Insurgents dig in; Ukraine tanks seen in the east
By Yuras Karmanau ,AP
April 16, 2014, 12:04 am TWN
IZYUM, Ukraine -- Pro-Russian insurgents dug in Tuesday across eastern Ukraine, fortifying positions around seized buildings and erecting new barricades even as Ukrainian troops and tanks set up outside one eastern city now controlled by armed men.
In Kiev, Ukraine's acting president, Oleksandr Turchynov, announced an "anti-terrorist operation" to root out the separatists, but it was unclear how that measure differed from the one announced Monday, which resulted in no visible action.
Much of the focus Tuesday was on the eastern city of Slovyansk, 160 kilometers from the Russian border, which has come under ever more secure control of the gunmen since it was taken over last weekend.
An Associated Press reporter saw at least 14 armored personnel carriers with Ukrainian flags, one helicopter and military trucks parked 40 kilometers north of the city Tuesday. Other heavy military equipment appeared nearby, along with at least seven busloads of government troops in black military fatigues.
"We are awaiting the order to move on Sloyvansk," said one soldier, who gave only his first name, Taras.
Government troops at a checkpoint there, located outside the town of Izyum, searched vehicles driving by for weapons.
Despite fears of a possible imminent assault by Ukrainian troops, the city appeared calm. Roads into Slovyansk were dotted with militia checkpoints, at least one with a Russian flag. Another bore a sign "If we don't do it, nobody will."
Still, the threat the Ukrainian military posed to the highly organized, pro-Russian insurgents was unclear. One video posted online late Monday showed a hapless Ukrainian tank stuck in the mud in a field reportedly outside Slovyansk. Residents chased it on foot, shouting "Who are you going to fire at?"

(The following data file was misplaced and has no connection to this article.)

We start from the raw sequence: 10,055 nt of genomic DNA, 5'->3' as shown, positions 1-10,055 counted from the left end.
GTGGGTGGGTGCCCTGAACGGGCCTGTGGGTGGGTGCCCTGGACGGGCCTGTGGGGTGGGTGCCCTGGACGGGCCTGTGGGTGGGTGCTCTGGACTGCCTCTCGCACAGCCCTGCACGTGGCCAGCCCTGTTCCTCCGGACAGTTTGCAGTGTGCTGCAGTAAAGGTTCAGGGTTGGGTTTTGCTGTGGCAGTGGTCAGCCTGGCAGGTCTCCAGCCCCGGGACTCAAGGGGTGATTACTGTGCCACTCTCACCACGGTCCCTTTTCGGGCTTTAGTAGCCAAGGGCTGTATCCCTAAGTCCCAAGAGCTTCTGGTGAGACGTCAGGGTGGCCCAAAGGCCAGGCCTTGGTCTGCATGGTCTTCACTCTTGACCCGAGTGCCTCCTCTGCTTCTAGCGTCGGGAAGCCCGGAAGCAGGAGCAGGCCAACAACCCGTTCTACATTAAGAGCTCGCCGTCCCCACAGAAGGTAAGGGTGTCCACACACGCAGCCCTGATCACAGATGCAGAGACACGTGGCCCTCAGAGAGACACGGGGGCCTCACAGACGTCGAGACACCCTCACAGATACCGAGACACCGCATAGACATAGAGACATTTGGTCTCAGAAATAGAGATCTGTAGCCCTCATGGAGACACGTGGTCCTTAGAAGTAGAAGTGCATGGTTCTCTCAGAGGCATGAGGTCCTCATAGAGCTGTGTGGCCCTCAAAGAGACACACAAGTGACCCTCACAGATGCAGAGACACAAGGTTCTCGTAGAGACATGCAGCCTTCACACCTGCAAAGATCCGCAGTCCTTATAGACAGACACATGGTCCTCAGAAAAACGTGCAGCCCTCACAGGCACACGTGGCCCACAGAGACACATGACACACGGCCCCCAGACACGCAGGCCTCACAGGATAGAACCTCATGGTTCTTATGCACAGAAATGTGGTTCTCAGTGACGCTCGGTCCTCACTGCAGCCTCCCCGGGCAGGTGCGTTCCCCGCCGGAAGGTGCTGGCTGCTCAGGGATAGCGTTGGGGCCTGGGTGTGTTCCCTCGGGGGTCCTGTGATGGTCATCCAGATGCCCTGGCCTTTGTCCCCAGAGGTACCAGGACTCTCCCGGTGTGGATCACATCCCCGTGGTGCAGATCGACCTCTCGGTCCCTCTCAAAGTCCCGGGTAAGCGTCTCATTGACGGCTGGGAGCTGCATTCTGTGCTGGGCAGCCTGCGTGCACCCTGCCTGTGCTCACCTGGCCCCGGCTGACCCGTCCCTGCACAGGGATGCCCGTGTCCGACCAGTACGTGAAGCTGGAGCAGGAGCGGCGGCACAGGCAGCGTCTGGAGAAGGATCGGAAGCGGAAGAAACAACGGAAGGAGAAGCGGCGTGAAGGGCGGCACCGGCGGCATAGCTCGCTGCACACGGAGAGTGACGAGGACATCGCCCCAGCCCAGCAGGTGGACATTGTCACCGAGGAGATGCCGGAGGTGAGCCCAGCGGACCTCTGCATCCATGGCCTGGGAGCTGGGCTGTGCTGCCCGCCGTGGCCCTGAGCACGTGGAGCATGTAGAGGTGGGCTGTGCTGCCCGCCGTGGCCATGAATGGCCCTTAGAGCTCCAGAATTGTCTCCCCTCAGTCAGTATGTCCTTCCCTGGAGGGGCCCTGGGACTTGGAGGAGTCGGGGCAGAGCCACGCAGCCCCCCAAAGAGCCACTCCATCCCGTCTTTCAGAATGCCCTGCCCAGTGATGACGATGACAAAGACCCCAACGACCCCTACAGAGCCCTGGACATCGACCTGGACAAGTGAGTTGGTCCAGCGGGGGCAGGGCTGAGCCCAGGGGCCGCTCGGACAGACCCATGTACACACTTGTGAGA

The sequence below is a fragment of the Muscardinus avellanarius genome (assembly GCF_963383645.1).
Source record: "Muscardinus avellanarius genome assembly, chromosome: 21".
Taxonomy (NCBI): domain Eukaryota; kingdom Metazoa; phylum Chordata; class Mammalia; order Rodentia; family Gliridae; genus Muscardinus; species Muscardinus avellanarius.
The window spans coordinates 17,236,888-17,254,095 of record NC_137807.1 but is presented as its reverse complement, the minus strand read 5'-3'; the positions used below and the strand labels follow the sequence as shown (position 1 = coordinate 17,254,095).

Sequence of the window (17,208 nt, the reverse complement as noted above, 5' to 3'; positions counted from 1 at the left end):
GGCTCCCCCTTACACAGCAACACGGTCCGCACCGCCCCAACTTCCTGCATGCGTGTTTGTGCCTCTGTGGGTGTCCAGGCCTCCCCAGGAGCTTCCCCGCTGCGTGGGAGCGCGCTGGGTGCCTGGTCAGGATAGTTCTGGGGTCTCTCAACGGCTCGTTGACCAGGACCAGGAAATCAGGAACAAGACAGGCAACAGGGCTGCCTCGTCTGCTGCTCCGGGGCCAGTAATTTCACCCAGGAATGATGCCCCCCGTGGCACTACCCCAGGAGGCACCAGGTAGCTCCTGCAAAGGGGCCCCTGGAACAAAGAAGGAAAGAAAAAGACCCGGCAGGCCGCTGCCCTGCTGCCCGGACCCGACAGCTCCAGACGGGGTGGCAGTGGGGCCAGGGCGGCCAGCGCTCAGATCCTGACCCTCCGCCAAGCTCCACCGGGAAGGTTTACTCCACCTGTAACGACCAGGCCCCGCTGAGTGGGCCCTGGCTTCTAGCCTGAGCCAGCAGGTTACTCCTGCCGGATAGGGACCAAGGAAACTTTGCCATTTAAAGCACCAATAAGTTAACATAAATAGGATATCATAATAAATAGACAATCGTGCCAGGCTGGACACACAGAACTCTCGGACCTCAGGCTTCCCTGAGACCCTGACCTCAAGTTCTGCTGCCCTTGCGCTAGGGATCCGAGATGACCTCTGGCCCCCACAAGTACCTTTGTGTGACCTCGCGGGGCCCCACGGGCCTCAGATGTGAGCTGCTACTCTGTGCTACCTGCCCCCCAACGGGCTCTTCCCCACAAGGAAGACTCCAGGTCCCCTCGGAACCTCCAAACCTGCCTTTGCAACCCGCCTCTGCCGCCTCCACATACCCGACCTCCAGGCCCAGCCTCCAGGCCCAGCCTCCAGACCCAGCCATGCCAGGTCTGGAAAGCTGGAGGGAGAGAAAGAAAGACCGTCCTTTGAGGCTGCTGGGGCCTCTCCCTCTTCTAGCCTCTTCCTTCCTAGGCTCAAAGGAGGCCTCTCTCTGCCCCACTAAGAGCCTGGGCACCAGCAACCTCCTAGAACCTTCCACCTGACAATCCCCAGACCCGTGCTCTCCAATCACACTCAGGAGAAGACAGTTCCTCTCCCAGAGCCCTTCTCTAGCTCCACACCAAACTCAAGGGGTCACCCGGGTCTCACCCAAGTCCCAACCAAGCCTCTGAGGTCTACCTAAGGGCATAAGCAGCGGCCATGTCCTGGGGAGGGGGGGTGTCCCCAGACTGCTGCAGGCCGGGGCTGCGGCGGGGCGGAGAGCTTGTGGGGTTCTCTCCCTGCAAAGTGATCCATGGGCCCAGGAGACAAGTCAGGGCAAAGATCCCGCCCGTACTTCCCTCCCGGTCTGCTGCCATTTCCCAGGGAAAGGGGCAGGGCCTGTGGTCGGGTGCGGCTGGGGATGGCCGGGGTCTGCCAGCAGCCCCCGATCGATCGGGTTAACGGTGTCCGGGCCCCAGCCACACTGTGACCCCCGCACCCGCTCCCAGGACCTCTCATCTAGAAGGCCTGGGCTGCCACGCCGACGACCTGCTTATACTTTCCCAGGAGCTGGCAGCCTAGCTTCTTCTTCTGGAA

The insurgents, many of them armed, continued to occupy government, police and other administrative buildings in at least nine cities in the country's Russian-speaking east of the country, demanding broader autonomy and closer ties with Russia. The central government has so far been unable to rein in the insurgents, and many local security forces have switched to their side.
Ukraine's security services on Tuesday identified a man it says is a Russian foreign intelligence agent who is running the pro-Russian operations in Slovyansk. It named him as Igor Strelkov, and said he also coordinated Russian troops in Crimea during the seizure of military facilities there.
Russia itself still has tens of thousands of troops massed along Ukraine's eastern border. Western governments accuse Moscow of fueling the unrest in eastern Ukraine and worry that any bloodshed could be used as a pretext for a Russian invasion, in a repeat of events in Crimea a few weeks ago. Russia annexed the Crimean Peninsula after seizing it last month following the ouster of Ukraine's pro-Russian president in February.